Mental rotation of the neuronal population vector.

  title={Mental rotation of the neuronal population vector.},
  author={Apostolos P. Georgopoulos and Joseph T. Lurito and Michael Petrides and Andrew B. Schwartz and Joe T. Massey},
  volume={243 4888},
A rhesus monkey was trained to move its arm in a direction that was perpendicular to and counterclockwise from the direction of a target light that changed in position from trial to trial. Solution of this problem was hypothesized to involve the creation and mental rotation of an imagined movement vector from the direction of the light to the direction of the movement. This hypothesis was tested directly by recording the activity of cells in the motor cortex during performance of the task and… 

Direct cortical representation of drawing.

A population vector method was used to visualize the motor cortical representation of the hand's trajectory made by rhesus monkeys as they drew spirals and showed that the movement trajectory is an important determinant of motor cortical activity.

Motor cortical activity in a context-recall task.

These findings identify the neural correlates of a switching process that is different from a mental rotation described previously, and was evident both in the activity of single cells and in the time-varying neuronal population vector.

Population-Vector Analysis by Primate Prefrontal Neuron Activities

Results indicate that visual-to-motor transformation occurs during the delay period and that this process can be visualized by the population-vectoranalysis.

Saccades to mentally rotated targets

Saccadic latency increased linearly with the amount of directional transformation imposed between the stimulus and the response, indicating that mental rotation is a rather general mechanism through which directional transformations are achieved.

Mental transformations in the motor cortex.

  • G. Pellizzer
  • Psychology, Biology
    Brain research. Cognitive brain research
  • 1996

Positive Feedback in the Cerebro-Cerebellar Recurrent Network May Explain Rotation of Population Vectors

It is demonstrated that networks driven by positive feedback can account for the rotation of the direction vector observed in the motor cortex during reaching.

Dynamic remapping

This review summarizes the results from several physiological studies in which it has been possible to characterize the responses of neurons involved in temporal and spatial remappings and describes the types of cortical representations typically encountered in dynamic remapping.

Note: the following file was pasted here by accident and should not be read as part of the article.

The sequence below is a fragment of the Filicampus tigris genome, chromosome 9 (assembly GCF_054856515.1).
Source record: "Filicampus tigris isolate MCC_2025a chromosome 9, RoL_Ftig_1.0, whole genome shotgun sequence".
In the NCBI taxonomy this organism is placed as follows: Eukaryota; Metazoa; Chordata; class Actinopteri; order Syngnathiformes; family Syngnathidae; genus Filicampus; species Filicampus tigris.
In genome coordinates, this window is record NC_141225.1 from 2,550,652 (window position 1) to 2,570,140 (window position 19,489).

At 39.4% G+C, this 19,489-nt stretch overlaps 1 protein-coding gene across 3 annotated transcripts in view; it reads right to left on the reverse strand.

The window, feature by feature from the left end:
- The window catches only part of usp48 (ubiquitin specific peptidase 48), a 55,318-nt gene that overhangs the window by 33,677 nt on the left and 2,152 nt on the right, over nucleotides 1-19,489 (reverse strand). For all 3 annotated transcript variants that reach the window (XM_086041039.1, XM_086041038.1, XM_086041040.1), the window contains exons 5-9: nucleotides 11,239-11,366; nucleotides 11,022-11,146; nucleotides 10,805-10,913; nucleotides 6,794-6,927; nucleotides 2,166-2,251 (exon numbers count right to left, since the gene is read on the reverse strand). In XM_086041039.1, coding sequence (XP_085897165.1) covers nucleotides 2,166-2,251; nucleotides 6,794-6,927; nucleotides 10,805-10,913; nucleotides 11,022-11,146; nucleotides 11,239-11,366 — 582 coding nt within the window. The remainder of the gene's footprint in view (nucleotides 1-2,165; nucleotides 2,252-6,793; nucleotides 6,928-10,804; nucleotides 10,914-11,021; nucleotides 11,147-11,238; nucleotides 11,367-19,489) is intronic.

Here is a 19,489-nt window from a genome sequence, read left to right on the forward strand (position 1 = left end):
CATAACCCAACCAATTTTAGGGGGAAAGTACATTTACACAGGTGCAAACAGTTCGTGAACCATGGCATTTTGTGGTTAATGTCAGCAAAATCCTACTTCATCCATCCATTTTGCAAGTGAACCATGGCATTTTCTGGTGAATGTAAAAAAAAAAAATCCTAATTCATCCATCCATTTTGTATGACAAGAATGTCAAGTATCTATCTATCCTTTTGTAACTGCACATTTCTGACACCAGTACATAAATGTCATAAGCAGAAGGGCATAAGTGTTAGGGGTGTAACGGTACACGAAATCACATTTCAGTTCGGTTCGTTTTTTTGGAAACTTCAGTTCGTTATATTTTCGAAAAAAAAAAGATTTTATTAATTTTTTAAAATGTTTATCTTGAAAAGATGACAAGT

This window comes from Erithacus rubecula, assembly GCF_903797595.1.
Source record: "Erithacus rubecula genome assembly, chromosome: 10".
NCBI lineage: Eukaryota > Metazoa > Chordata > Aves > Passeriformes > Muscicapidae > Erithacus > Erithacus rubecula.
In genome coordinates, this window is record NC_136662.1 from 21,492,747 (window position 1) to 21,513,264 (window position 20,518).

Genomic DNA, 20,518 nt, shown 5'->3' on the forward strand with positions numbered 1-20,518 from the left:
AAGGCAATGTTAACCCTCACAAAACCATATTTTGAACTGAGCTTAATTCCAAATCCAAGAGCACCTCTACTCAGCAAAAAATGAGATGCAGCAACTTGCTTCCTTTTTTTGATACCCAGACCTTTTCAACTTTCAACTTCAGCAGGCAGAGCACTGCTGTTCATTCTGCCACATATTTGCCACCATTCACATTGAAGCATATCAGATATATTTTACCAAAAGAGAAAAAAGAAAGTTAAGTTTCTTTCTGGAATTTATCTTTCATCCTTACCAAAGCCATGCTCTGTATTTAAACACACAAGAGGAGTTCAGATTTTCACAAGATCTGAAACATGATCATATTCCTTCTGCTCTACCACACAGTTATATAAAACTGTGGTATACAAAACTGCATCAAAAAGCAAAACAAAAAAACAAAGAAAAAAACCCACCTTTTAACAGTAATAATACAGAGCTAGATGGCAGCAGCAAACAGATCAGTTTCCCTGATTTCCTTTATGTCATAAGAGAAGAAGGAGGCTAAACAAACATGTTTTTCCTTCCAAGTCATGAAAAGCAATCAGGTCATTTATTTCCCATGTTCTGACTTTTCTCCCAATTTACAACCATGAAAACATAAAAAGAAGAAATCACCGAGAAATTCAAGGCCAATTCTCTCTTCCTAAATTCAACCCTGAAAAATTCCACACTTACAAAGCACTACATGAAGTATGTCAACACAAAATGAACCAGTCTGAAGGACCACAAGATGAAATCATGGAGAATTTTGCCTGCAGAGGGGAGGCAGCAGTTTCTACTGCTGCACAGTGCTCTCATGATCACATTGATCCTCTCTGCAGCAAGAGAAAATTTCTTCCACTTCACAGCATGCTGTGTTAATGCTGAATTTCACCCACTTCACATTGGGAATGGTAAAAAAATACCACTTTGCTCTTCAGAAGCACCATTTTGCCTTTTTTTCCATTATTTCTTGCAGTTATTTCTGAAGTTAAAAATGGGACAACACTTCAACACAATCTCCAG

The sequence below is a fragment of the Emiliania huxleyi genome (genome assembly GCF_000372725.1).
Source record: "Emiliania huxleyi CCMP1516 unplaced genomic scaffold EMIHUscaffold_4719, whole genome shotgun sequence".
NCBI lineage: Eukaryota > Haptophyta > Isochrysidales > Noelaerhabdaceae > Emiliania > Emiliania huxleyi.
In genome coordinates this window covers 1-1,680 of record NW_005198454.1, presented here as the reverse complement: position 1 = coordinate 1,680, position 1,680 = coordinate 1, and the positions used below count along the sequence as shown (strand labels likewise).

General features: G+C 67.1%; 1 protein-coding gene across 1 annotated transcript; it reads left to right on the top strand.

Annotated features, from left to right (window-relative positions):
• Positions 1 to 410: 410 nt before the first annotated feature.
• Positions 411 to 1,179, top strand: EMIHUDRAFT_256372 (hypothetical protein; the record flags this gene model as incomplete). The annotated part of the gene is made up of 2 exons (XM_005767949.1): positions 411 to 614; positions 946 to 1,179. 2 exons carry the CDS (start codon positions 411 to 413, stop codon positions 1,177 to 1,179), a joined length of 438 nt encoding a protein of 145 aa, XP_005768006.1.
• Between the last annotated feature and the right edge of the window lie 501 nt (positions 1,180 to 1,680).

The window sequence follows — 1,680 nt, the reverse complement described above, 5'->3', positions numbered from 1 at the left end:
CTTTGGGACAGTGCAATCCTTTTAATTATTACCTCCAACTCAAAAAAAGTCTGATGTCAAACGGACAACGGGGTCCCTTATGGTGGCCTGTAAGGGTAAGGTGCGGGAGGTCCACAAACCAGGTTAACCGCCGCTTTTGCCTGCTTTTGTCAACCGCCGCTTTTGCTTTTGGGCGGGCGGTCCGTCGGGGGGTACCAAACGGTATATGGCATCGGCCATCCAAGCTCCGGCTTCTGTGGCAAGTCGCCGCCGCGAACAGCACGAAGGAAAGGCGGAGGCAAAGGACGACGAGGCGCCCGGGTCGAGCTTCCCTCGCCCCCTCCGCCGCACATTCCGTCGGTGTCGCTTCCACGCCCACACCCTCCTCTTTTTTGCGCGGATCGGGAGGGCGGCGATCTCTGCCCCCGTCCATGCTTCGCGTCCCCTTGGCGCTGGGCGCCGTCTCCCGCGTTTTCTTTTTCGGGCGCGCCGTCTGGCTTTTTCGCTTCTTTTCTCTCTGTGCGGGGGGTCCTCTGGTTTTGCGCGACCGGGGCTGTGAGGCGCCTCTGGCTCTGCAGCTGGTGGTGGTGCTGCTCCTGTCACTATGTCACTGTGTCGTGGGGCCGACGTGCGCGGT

Population vector analysis of primate prefrontal activity during spatial working memory.

Results indicate that spatial information represented by a population of prefrontal activity can be shown as the direction of the population vector and that its temporal change during spatial working memory tasks can be depicted as the temporal change of the vector's direction.

The motor cortex and the coding of force.

The relation of cellular activity in the motor cortex to the direction of two-dimensional isometric force was investigated under dynamic conditions in monkeys and revealed that the activity of single cells was directionally tuned and this tuning was invariant across different directions of a bias force.



Neuronal population coding of movement direction.

The direction of movement was found to be uniquely predicted by the action of a population of motor cortical neurons that can be monitored during various tasks, and similar measures in other neuronal populations could be of heuristic value where there is a neural representation of variables with vectorial attributes.

Primate motor cortex and free arm movements to visual targets in three- dimensional space. II. Coding of the direction of movement by a neuronal population

We describe a code by which a population of motor cortical neurons could determine uniquely the direction of reaching movements in three- dimensional space. The population consisted of 475

On the relations between the direction of two-dimensional arm movements and cell discharge in primate motor cortex

The orderly variation of cell discharge with the direction of movement and the fact that cells related to only one of the eight directions of movement tested were rarely observed indicate that movements in a particular direction are not subserved by motor cortical cells uniquely related to that movement.

Mental rotation of random two-dimensional shapes

Mental Rotation of Three-Dimensional Objects

The time required to recognize that two perspective drawings portray objects of the same three-dimensional shape is found to be (i) a linearly increasing function of the angular difference in the

Methods for neuronal recording in conscious animals

Visual Infpomation Processing

  • Visual Infpomation Processing
  • 1973